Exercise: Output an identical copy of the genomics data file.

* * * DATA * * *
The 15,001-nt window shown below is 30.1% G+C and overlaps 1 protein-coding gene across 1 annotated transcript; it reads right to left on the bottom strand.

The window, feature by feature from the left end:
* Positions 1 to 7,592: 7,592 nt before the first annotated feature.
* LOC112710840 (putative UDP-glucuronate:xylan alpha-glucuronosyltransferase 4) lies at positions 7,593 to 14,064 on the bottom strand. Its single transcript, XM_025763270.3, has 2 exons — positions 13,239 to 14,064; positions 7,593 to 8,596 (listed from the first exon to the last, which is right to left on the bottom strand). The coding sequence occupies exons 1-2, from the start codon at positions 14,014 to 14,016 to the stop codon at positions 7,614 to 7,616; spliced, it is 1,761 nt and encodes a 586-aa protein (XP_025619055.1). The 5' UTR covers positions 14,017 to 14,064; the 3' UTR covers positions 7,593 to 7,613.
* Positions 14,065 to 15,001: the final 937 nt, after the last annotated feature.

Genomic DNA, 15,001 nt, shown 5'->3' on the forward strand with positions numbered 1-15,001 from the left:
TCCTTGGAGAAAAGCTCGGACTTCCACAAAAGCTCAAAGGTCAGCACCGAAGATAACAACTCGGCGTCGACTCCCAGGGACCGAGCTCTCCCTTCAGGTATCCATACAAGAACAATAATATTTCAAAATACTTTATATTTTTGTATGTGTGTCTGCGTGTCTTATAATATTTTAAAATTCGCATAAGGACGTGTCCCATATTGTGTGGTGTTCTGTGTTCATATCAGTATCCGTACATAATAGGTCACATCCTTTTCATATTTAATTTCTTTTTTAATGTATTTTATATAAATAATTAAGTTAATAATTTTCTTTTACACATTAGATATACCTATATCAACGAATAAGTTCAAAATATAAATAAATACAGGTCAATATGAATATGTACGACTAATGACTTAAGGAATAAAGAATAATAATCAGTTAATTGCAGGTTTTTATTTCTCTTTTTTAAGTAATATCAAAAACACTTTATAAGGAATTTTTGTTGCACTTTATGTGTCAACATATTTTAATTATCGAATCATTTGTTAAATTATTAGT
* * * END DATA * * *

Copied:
The 15,001-nt window shown below is 30.1% G+C and overlaps 1 protein-coding gene across 1 annotated transcript; it reads right to left on the bottom strand.

The window, feature by feature from the left end:
* Positions 1 to 7,592: 7,592 nt before the first annotated feature.
* LOC112710840 (putative UDP-glucuronate:xylan alpha-glucuronosyltransferase 4) lies at positions 7,593 to 14,064 on the bottom strand. Its single transcript, XM_025763270.3, has 2 exons — positions 13,239 to 14,064; positions 7,593 to 8,596 (listed from the first exon to the last, which is right to left on the bottom strand). The coding sequence occupies exons 1-2, from the start codon at positions 14,014 to 14,016 to the stop codon at positions 7,614 to 7,616; spliced, it is 1,761 nt and encodes a 586-aa protein (XP_025619055.1). The 5' UTR covers positions 14,017 to 14,064; the 3' UTR covers positions 7,593 to 7,613.
* Positions 14,065 to 15,001: the final 937 nt, after the last annotated feature.

Genomic DNA, 15,001 nt, shown 5'->3' on the forward strand with positions numbered 1-15,001 from the left:
TCCTTGGAGAAAAGCTCGGACTTCCACAAAAGCTCAAAGGTCAGCACCGAAGATAACAACTCGGCGTCGACTCCCAGGGACCGAGCTCTCCCTTCAGGTATCCATACAAGAACAATAATATTTCAAAATACTTTATATTTTTGTATGTGTGTCTGCGTGTCTTATAATATTTTAAAATTCGCATAAGGACGTGTCCCATATTGTGTGGTGTTCTGTGTTCATATCAGTATCCGTACATAATAGGTCACATCCTTTTCATATTTAATTTCTTTTTTAATGTATTTTATATAAATAATTAAGTTAATAATTTTCTTTTACACATTAGATATACCTATATCAACGAATAAGTTCAAAATATAAATAAATACAGGTCAATATGAATATGTACGACTAATGACTTAAGGAATAAAGAATAATAATCAGTTAATTGCAGGTTTTTATTTCTCTTTTTTAAGTAATATCAAAAACACTTTATAAGGAATTTTTGTTGCACTTTATGTGTCAACATATTTTAATTATCGAATCATTTGTTAAATTATTAGT